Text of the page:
Rex Clementine, in Sunday Island, 31 March 2019, where the title runs “Marvan on ‘Mankading’ Buttler in 2014”
There are certain places visiting teams would hate play overseas. As for Sri Lankans, they avoid Wanderes in Johannesburg like the plague as it always seams around there. So is Edgbaston in Birmingham where the seam bowlers come into the equation all the time. Sri Lanka have played at Edgbaston on five times but won only once. That win came in 2014 in a bitterly contested ODI. These days teams tend to make most of the scheduling and invariably the hosts would want to play the final game of a series at a venue that favours them, just in case if that happens to be a decider. So was the case in 2014. The five match ODI series was squared 2-2. Sri Lanka won a low scoring thriller with Lahiru Thirimanne and Mahela Jayawardene posting half-centuries to wrap up the series 3-2. Rather than celebrating a famous series win, the cricketing world was busy discussing the ‘Mankading’ of Josh Buttler. Some ex-England players found fault with the Sri Lankans.
The England wicketkeeper batsman has been in the news the whole of this week having been run out by Ravichandran Ashwin for backing up too far in the IPL. It was deja vu as another off-spinner had dismissed him in the same fashion five years ago – Sachithra Senanayake is his name.
Unlike Ashwin, Sachithra had warned Buttler and Chris Jordan twice the over before. Bowlers are encouraged to warn a batsman before ‘mankading’. The scrutiny on Sachithra was intense as it was the first time it had happened since Kapil Dev ran out Peter Kirsten in 1991 and the appeal wasn’t withdrawn.
Marvan Atapattu was the coach of the Sri Lankan team at that point and this was his take on the incident. “‘Mankading’ is a mode of dismissal in MCC Laws of cricket. If so, why people are making a fuss about it is beyond my comprehension,” Marvan told Sunday Island. “After all, the batsman is cheating by going forward a few yards,” Marvan added.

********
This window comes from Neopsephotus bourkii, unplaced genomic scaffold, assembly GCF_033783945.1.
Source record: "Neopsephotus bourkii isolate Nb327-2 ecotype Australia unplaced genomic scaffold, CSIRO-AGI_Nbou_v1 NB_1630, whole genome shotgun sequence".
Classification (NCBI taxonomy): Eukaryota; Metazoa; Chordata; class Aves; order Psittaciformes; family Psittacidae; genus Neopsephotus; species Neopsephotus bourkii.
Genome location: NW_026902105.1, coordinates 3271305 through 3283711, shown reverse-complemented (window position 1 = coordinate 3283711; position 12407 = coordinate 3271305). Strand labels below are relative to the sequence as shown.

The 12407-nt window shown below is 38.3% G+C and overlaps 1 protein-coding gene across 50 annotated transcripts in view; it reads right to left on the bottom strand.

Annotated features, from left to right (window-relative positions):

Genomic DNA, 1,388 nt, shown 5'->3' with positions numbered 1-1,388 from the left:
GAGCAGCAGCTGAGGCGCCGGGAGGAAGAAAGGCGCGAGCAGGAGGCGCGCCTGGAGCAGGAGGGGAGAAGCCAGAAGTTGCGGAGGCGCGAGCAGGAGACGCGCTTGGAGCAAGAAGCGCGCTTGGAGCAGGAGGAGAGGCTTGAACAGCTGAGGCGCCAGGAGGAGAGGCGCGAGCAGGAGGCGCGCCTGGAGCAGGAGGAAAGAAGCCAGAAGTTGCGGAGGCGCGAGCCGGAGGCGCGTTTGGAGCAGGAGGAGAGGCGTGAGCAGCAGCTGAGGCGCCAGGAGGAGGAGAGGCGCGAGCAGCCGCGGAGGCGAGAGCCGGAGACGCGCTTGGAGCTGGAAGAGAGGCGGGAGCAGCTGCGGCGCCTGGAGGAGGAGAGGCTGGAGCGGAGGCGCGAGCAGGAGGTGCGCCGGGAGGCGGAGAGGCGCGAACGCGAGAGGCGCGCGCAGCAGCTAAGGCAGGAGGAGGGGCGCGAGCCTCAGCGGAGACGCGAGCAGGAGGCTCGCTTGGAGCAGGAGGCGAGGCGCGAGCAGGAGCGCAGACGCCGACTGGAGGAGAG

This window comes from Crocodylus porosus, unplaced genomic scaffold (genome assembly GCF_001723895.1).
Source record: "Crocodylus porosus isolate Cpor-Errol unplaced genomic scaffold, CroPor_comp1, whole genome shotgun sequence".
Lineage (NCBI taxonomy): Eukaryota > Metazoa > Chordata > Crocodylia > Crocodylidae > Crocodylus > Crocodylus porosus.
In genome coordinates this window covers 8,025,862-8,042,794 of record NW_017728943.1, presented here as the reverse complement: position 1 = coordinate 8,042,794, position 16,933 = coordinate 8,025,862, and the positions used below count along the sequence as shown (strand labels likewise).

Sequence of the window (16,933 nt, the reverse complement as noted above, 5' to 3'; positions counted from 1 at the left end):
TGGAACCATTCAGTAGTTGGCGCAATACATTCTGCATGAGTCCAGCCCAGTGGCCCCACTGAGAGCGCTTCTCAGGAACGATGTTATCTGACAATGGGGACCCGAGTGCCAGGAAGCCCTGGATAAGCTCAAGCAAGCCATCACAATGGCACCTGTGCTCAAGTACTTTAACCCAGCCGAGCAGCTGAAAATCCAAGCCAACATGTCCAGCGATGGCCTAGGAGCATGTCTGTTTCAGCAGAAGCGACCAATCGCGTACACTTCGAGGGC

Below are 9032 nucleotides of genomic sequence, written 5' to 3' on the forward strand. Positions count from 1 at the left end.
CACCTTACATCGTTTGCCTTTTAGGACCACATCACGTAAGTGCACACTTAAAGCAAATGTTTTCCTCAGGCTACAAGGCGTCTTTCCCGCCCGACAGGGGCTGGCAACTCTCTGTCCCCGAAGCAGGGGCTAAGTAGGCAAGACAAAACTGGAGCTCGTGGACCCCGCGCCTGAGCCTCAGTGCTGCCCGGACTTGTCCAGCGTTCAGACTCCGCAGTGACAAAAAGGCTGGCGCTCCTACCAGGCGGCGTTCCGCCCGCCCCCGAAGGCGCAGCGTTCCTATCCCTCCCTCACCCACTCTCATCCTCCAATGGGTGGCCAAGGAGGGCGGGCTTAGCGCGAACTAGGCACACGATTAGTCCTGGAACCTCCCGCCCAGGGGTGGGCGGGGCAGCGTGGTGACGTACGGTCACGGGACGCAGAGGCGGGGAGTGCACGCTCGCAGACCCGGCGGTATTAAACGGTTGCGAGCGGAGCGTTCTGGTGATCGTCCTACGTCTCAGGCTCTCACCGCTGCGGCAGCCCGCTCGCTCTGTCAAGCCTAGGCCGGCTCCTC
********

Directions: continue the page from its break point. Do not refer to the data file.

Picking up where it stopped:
“Some people want the bowler to warn. Sachithra on this instance, warned the batsmen repeatedly. When the same thing happens to the same batsman twice in his career, he is clearly doing something wrong,” explained Marvan.
What put the Sri Lankans off was the previous game at Lord’s, which they went onto win by seven runs. Buttler smashed 121 off just 74 deliveries. He was electric running between the wickets. In the last 12 overs, Buttler and Ravi Bopara had run 22 twos. Upon a closer look, the Sri Lankan stumbled upon a crucial piece of information.
“Buttler was just pushing to long-off and going for two runs. We were wondering what do we do now. So by the time we went into the final game we had to stop this.”
In the final game, in the 42nd over, Sachithra gave two warnings – one to Buttler and another to Chris Jordan – for backing up too far and gaining undue advantage. “After that over, Sachithra actually came to the dressing room and asked what to be done,” Marvan added.
Michael De Zoysa was the Manager of the team. The last thing De Zoysa wanted was a grim picture being painted on his team. However, they had to stop Buttler from gaining undue advantage. “England actually ran us to the ground with their running between the wickets at Lord’s in game four. They were stealing singles,” De Zoysa told Sunday Island. “It actually took us some time to figure out how they were running so many twos and threes. Then we had our man as we realized Buttler was repeatedly backing up too early.”
“Everyone in that dressing room – coach, all the senior players and the captain felt that we had to run him out. Buttler, simply wouldn’t take our warnings seriously,” Zoysa went onto say “When we ran him out eventually at Edgbaston, they were up in arms. But all’s not well. They were cheating,” he insisted.
It was one of the finest tours undertaken by a Sri Lankan side. After a come from behind win in the ODI series, Sri Lanka also secured a hard fought 1-0 series win in the Tests.